Long ago in the late fifties, in Iraq, as an eleven year old boy, I developed osteomyelitis after a fall from a bicycle. My poor parents had to borrow the money to pay for many doctors' visits before the correct diagnosis was made. They then needed to borrow more money to pay for an operation without which my leg would have had to be amputated, or I probably would have died. Many families in the village who were poorer than my family would not have been able to borrow the money, and had it happened to their son he would have almost certainly died. My poor family had to suffer a few years of hardship to repay the loans. I will always be grateful and humbled by my family's sacrifice.
The year 1970/71 I spent in Russia, which was under communism at the time. In a discussion with some Russian friends about Russia versus the UK, they conceded that when it came to consumer goods, washing machines, cars ...etc. the people of Britain were far better served than their counterparts in Russia, but they continued, "If we are ill or have an accident, however, we do not have to worry about medical bills". I said, "Neither would you if you were a British citizen; Britain has the NHS". That came as a complete surprise to them; it was never reported in their government controlled media.
The National Health Service is just about all that is left from the mixed economy that characterised Britain not long ago. Utilities (gas, water, electricity) have all been privatised, sold cheaply with enormous profits to multinational corporations. Social (council) housing all but disappeared under Margaret Thatcher's "right to buy" scheme, selling council houses at an enormous discount. The railways were fragmented and sold, with commuters frequently now packed in like sardines, often having to stand for hours and paying a fortune for the privilege. All these sell-offs happened under Conservative governments.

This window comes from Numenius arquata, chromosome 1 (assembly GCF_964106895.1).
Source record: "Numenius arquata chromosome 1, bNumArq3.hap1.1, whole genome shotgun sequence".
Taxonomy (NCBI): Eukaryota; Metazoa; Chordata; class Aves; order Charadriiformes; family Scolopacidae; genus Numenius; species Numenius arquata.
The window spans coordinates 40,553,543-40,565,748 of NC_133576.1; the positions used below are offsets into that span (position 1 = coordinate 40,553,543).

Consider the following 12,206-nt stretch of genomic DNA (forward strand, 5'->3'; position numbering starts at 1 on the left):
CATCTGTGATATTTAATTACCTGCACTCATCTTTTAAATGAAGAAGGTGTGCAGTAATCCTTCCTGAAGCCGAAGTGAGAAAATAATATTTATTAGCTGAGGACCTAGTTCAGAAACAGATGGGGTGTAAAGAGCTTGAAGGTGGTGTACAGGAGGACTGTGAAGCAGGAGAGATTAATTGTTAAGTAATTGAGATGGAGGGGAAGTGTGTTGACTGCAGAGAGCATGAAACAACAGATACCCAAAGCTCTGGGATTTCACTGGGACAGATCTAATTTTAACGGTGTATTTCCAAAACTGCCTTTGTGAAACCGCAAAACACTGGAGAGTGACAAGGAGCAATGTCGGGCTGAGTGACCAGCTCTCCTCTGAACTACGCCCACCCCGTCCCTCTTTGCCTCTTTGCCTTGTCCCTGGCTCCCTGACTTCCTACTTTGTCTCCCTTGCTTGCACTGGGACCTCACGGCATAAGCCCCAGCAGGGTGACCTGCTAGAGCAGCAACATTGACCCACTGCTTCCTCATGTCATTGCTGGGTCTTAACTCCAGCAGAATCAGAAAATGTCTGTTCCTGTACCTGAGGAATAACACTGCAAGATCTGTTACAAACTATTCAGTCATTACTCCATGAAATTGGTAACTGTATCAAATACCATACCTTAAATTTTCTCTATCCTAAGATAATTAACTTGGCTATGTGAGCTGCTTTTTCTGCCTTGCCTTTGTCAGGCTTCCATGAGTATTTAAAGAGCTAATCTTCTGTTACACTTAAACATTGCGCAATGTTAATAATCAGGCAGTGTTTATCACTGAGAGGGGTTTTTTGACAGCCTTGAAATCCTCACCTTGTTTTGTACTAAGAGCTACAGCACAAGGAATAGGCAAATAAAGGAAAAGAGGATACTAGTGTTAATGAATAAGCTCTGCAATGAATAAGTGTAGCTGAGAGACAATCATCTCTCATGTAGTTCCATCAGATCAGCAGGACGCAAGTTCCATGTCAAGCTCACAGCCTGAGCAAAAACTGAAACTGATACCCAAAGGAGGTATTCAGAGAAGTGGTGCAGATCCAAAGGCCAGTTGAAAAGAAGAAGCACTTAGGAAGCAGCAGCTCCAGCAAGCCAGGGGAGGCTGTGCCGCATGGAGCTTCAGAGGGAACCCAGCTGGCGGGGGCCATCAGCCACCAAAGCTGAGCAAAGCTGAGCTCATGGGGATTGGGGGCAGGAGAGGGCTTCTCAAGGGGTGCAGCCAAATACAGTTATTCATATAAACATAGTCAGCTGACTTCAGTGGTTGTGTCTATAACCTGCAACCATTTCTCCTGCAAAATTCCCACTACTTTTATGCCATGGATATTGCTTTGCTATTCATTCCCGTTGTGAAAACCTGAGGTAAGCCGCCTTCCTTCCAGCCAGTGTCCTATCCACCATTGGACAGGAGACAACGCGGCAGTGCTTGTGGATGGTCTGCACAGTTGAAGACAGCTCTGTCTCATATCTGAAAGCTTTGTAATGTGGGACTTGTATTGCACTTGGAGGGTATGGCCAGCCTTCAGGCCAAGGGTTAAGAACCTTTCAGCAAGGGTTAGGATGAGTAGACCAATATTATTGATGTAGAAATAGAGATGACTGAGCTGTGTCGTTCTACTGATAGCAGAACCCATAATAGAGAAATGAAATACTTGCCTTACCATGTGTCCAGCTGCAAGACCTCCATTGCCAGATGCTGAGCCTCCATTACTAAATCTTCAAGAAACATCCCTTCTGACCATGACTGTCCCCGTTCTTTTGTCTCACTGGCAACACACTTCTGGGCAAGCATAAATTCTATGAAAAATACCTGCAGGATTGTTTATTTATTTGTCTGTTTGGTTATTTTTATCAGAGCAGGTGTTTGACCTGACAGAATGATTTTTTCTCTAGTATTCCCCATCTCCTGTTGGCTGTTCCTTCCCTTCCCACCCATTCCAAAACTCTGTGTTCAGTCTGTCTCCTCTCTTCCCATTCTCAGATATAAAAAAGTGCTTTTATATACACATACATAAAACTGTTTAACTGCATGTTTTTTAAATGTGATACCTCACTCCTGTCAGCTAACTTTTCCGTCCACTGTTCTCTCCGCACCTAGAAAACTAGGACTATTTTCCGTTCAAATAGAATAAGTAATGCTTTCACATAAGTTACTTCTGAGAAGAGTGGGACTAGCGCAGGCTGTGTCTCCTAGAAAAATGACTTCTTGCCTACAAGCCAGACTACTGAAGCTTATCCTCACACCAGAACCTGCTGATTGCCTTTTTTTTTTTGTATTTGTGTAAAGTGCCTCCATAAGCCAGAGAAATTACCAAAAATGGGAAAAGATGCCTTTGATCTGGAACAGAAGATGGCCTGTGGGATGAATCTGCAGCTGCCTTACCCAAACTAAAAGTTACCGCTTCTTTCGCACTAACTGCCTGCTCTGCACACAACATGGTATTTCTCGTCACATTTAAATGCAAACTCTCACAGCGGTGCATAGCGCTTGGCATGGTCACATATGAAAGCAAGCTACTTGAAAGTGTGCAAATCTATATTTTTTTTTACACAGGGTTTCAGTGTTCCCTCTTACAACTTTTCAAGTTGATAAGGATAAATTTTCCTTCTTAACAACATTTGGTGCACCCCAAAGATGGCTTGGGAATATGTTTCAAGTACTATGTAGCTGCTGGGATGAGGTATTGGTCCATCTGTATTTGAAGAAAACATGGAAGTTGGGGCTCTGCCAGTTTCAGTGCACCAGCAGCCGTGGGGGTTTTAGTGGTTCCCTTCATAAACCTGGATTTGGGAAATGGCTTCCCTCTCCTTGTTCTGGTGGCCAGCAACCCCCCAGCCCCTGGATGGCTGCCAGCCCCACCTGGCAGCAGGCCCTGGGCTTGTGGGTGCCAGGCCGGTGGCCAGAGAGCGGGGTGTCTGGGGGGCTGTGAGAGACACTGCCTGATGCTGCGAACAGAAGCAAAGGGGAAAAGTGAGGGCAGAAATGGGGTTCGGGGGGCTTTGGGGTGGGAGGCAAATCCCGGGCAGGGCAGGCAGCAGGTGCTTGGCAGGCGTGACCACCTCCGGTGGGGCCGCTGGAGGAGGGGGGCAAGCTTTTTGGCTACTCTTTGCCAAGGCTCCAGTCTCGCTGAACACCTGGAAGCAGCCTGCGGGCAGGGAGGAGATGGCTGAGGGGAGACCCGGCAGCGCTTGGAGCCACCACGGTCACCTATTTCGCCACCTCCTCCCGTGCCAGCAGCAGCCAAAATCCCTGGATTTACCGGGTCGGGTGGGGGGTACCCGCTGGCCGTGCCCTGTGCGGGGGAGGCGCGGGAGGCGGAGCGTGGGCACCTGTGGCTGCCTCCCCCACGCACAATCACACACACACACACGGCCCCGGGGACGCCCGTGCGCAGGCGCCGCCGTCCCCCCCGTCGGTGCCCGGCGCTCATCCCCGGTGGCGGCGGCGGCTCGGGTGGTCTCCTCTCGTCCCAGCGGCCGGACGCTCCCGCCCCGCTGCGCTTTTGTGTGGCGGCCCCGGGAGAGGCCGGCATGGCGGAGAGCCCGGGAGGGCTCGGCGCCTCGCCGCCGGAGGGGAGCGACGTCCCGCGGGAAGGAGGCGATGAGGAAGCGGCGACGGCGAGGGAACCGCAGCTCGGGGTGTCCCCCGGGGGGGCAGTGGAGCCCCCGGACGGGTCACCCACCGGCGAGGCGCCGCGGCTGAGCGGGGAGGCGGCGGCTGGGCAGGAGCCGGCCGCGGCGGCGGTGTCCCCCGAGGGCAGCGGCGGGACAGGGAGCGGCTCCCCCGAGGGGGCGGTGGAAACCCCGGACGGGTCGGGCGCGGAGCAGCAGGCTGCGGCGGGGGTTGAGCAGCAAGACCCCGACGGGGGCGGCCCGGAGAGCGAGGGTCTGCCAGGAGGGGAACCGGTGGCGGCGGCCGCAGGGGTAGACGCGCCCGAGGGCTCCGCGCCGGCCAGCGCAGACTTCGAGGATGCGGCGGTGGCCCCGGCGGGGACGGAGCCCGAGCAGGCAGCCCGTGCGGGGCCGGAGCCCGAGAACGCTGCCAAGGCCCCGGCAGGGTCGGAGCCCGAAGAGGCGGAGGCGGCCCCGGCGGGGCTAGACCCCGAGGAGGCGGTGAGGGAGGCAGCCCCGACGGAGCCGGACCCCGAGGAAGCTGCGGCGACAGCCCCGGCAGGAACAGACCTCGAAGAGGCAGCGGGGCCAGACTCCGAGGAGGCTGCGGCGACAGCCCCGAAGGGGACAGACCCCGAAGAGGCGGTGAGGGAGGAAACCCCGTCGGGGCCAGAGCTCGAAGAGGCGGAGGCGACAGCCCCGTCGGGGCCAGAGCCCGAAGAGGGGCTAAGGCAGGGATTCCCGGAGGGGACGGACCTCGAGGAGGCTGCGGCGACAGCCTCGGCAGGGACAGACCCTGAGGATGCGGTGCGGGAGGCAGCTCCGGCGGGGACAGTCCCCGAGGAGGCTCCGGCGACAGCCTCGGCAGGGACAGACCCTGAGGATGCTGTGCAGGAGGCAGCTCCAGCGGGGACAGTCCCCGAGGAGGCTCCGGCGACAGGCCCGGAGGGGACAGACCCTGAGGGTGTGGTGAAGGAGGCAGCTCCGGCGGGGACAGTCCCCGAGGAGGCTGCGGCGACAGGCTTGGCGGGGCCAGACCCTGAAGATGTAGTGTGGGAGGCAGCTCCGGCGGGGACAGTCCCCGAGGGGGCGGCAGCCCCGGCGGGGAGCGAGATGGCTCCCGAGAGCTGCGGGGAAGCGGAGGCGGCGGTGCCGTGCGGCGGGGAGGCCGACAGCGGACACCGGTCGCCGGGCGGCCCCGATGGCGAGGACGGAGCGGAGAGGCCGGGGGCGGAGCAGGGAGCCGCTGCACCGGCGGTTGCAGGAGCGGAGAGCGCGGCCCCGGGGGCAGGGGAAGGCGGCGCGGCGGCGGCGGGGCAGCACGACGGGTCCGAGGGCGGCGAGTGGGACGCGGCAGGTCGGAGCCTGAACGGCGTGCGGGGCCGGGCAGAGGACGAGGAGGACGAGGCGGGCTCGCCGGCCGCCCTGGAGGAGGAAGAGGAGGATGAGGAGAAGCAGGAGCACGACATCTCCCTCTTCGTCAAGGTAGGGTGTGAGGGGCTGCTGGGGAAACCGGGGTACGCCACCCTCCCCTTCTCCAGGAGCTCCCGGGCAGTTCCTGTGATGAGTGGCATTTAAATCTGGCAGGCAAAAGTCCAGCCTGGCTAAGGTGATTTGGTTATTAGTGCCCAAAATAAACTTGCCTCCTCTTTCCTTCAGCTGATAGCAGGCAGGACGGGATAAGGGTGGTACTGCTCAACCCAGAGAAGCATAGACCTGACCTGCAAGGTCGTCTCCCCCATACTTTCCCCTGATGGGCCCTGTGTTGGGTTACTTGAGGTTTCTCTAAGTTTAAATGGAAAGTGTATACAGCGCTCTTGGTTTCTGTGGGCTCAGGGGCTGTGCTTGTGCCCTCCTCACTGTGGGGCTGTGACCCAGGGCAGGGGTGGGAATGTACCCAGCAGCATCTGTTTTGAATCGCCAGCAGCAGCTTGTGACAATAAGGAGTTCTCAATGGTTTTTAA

The National Health Service means a lot to me, and I have no doubt to the overwhelming majority of the British public. This government knows that it cannot get away with a full frontal attack on this most cherished of Britain's institutions. I fear that their Health and Social care bill is a way of salami-slicing the privatisation of the NHS.
Cathy Warwick, Chief Executive of the Royal College of Midwives writes in the New Statesman:
"The RCM took the decision to go into battle and oppose the bill outright when we asked ourselves what the NHS will look like in five years if this bill goes through. There will be lots of new, private providers, competing with each other. In addition, any remaining NHS providers will be foundation trusts, pretty much free to earn a vast chunk of their income privately, rendering their "NHS" status essentially meaningless. Commissioning services from all these providers may well be carried out by specialist private-sector companies, who, like the private providers, will all be skimming off profit as money flows endlessly around the system... a paradise for accountants, a nightmare for patients.
In short, five years from now the NHS might be little more than a state-funded health insurance system, made up of a fragmented mishmash of private companies competing with each other to provide narrow slivers of care. "NHS" would be the logo on the front of it all - but with no real NHS hospitals, no NHS doctors, NHS nurses or NHS midwives. The NHS that has served us pretty well for over 60 years will be gone, something for people to read about in their history books."